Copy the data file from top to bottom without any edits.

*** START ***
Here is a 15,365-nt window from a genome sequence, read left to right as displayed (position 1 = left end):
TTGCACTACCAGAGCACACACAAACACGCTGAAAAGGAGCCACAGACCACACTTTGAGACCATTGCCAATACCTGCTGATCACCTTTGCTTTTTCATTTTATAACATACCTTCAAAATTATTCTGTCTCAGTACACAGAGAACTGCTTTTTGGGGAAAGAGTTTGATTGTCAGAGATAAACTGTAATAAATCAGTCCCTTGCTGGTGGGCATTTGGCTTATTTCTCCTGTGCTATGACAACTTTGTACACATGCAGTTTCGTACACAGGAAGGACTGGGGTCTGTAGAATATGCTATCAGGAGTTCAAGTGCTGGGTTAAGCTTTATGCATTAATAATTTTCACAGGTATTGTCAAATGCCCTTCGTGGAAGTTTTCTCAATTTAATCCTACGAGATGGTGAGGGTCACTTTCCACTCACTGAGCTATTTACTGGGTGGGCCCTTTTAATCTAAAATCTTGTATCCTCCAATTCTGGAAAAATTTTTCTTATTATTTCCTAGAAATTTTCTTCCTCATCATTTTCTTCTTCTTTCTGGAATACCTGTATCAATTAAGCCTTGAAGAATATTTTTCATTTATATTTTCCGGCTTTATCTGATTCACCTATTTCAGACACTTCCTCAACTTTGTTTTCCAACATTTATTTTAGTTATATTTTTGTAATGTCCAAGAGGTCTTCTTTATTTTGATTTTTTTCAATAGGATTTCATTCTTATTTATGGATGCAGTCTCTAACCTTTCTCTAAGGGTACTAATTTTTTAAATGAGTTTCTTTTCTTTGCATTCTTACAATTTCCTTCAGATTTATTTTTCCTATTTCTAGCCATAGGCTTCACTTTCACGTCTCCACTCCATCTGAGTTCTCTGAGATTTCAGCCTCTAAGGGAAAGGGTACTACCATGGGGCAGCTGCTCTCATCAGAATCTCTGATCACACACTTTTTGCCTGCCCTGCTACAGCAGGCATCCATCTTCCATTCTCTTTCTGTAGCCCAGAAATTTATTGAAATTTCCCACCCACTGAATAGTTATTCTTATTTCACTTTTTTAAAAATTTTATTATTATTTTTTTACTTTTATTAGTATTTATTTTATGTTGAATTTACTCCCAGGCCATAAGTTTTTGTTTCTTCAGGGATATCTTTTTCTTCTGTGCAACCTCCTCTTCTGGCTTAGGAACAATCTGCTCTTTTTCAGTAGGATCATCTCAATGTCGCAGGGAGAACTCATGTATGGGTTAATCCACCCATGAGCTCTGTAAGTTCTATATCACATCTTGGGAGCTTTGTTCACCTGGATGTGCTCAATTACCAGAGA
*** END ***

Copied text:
Here is a 15,365-nt window from a genome sequence, read left to right as displayed (position 1 = left end):
TTGCACTACCAGAGCACACACAAACACGCTGAAAAGGAGCCACAGACCACACTTTGAGACCATTGCCAATACCTGCTGATCACCTTTGCTTTTTCATTTTATAACATACCTTCAAAATTATTCTGTCTCAGTACACAGAGAACTGCTTTTTGGGGAAAGAGTTTGATTGTCAGAGATAAACTGTAATAAATCAGTCCCTTGCTGGTGGGCATTTGGCTTATTTCTCCTGTGCTATGACAACTTTGTACACATGCAGTTTCGTACACAGGAAGGACTGGGGTCTGTAGAATATGCTATCAGGAGTTCAAGTGCTGGGTTAAGCTTTATGCATTAATAATTTTCACAGGTATTGTCAAATGCCCTTCGTGGAAGTTTTCTCAATTTAATCCTACGAGATGGTGAGGGTCACTTTCCACTCACTGAGCTATTTACTGGGTGGGCCCTTTTAATCTAAAATCTTGTATCCTCCAATTCTGGAAAAATTTTTCTTATTATTTCCTAGAAATTTTCTTCCTCATCATTTTCTTCTTCTTTCTGGAATACCTGTATCAATTAAGCCTTGAAGAATATTTTTCATTTATATTTTCCGGCTTTATCTGATTCACCTATTTCAGACACTTCCTCAACTTTGTTTTCCAACATTTATTTTAGTTATATTTTTGTAATGTCCAAGAGGTCTTCTTTATTTTGATTTTTTTCAATAGGATTTCATTCTTATTTATGGATGCAGTCTCTAACCTTTCTCTAAGGGTACTAATTTTTTAAATGAGTTTCTTTTCTTTGCATTCTTACAATTTCCTTCAGATTTATTTTTCCTATTTCTAGCCATAGGCTTCACTTTCACGTCTCCACTCCATCTGAGTTCTCTGAGATTTCAGCCTCTAAGGGAAAGGGTACTACCATGGGGCAGCTGCTCTCATCAGAATCTCTGATCACACACTTTTTGCCTGCCCTGCTACAGCAGGCATCCATCTTCCATTCTCTTTCTGTAGCCCAGAAATTTATTGAAATTTCCCACCCACTGAATAGTTATTCTTATTTCACTTTTTTAAAAATTTTATTATTATTTTTTTACTTTTATTAGTATTTATTTTATGTTGAATTTACTCCCAGGCCATAAGTTTTTGTTTCTTCAGGGATATCTTTTTCTTCTGTGCAACCTCCTCTTCTGGCTTAGGAACAATCTGCTCTTTTTCAGTAGGATCATCTCAATGTCGCAGGGAGAACTCATGTATGGGTTAATCCACCCATGAGCTCTGTAAGTTCTATATCACATCTTGGGAGCTTTGTTCACCTGGATGTGCTCAATTACCAGAGA